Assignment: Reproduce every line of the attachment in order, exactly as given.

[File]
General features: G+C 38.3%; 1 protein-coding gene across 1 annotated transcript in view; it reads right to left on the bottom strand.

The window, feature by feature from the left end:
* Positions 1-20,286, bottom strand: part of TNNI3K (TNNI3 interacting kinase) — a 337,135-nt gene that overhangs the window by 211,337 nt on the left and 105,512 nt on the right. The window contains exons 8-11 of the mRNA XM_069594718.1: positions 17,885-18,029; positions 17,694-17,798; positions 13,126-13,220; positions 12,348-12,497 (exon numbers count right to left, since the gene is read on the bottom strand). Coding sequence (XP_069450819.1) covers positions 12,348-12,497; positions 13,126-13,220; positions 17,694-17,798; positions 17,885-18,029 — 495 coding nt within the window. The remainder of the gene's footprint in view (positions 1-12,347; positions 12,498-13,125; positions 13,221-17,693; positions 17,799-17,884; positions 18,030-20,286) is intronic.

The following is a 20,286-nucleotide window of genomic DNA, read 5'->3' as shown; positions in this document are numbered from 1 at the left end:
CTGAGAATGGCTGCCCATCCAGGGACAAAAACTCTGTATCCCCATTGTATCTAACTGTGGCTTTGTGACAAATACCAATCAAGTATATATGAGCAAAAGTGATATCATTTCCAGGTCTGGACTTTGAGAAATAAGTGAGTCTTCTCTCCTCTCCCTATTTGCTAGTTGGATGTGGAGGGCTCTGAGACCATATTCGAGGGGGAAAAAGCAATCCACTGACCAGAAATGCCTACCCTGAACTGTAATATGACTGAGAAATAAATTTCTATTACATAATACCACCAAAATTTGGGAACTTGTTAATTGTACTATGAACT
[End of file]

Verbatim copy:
General features: G+C 38.3%; 1 protein-coding gene across 1 annotated transcript in view; it reads right to left on the bottom strand.

The window, feature by feature from the left end:
* Positions 1-20,286, bottom strand: part of TNNI3K (TNNI3 interacting kinase) — a 337,135-nt gene that overhangs the window by 211,337 nt on the left and 105,512 nt on the right. The window contains exons 8-11 of the mRNA XM_069594718.1: positions 17,885-18,029; positions 17,694-17,798; positions 13,126-13,220; positions 12,348-12,497 (exon numbers count right to left, since the gene is read on the bottom strand). Coding sequence (XP_069450819.1) covers positions 12,348-12,497; positions 13,126-13,220; positions 17,694-17,798; positions 17,885-18,029 — 495 coding nt within the window. The remainder of the gene's footprint in view (positions 1-12,347; positions 12,498-13,125; positions 13,221-17,693; positions 17,799-17,884; positions 18,030-20,286) is intronic.

The following is a 20,286-nucleotide window of genomic DNA, read 5'->3' as shown; positions in this document are numbered from 1 at the left end:
CTGAGAATGGCTGCCCATCCAGGGACAAAAACTCTGTATCCCCATTGTATCTAACTGTGGCTTTGTGACAAATACCAATCAAGTATATATGAGCAAAAGTGATATCATTTCCAGGTCTGGACTTTGAGAAATAAGTGAGTCTTCTCTCCTCTCCCTATTTGCTAGTTGGATGTGGAGGGCTCTGAGACCATATTCGAGGGGGAAAAAGCAATCCACTGACCAGAAATGCCTACCCTGAACTGTAATATGACTGAGAAATAAATTTCTATTACATAATACCACCAAAATTTGGGAACTTGTTAATTGTACTATGAACT